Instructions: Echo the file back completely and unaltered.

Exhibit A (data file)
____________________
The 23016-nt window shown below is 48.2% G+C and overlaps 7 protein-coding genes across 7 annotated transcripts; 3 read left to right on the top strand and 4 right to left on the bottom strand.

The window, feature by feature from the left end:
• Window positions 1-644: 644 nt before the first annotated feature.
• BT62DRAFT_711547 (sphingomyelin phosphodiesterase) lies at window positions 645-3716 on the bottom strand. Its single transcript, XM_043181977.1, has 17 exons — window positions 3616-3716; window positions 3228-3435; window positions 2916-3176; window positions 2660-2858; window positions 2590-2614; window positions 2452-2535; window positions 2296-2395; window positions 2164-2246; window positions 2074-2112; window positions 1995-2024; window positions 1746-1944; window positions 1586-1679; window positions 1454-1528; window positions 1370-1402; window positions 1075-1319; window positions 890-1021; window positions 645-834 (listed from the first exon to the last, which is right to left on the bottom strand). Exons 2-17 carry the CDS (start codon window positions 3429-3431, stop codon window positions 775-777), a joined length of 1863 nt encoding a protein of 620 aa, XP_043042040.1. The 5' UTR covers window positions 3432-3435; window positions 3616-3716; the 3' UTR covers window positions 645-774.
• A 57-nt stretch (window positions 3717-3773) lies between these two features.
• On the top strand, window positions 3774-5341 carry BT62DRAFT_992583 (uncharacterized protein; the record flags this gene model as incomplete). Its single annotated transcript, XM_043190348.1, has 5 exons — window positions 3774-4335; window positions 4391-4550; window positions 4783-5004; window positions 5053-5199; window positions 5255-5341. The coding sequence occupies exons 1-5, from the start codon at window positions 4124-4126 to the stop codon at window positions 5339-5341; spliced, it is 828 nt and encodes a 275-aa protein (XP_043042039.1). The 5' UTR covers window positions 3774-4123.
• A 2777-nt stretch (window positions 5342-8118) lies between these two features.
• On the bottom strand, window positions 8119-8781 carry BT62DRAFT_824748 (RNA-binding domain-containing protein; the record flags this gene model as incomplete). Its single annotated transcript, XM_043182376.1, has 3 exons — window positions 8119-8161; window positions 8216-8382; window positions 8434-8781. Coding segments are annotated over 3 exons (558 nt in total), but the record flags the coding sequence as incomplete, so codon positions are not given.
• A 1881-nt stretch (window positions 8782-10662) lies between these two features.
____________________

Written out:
The 23016-nt window shown below is 48.2% G+C and overlaps 7 protein-coding genes across 7 annotated transcripts; 3 read left to right on the top strand and 4 right to left on the bottom strand.

The window, feature by feature from the left end:
• Window positions 1-644: 644 nt before the first annotated feature.
• BT62DRAFT_711547 (sphingomyelin phosphodiesterase) lies at window positions 645-3716 on the bottom strand. Its single transcript, XM_043181977.1, has 17 exons — window positions 3616-3716; window positions 3228-3435; window positions 2916-3176; window positions 2660-2858; window positions 2590-2614; window positions 2452-2535; window positions 2296-2395; window positions 2164-2246; window positions 2074-2112; window positions 1995-2024; window positions 1746-1944; window positions 1586-1679; window positions 1454-1528; window positions 1370-1402; window positions 1075-1319; window positions 890-1021; window positions 645-834 (listed from the first exon to the last, which is right to left on the bottom strand). Exons 2-17 carry the CDS (start codon window positions 3429-3431, stop codon window positions 775-777), a joined length of 1863 nt encoding a protein of 620 aa, XP_043042040.1. The 5' UTR covers window positions 3432-3435; window positions 3616-3716; the 3' UTR covers window positions 645-774.
• A 57-nt stretch (window positions 3717-3773) lies between these two features.
• On the top strand, window positions 3774-5341 carry BT62DRAFT_992583 (uncharacterized protein; the record flags this gene model as incomplete). Its single annotated transcript, XM_043190348.1, has 5 exons — window positions 3774-4335; window positions 4391-4550; window positions 4783-5004; window positions 5053-5199; window positions 5255-5341. The coding sequence occupies exons 1-5, from the start codon at window positions 4124-4126 to the stop codon at window positions 5339-5341; spliced, it is 828 nt and encodes a 275-aa protein (XP_043042039.1). The 5' UTR covers window positions 3774-4123.
• A 2777-nt stretch (window positions 5342-8118) lies between these two features.
• On the bottom strand, window positions 8119-8781 carry BT62DRAFT_824748 (RNA-binding domain-containing protein; the record flags this gene model as incomplete). Its single annotated transcript, XM_043182376.1, has 3 exons — window positions 8119-8161; window positions 8216-8382; window positions 8434-8781. Coding segments are annotated over 3 exons (558 nt in total), but the record flags the coding sequence as incomplete, so codon positions are not given.
• A 1881-nt stretch (window positions 8782-10662) lies between these two features.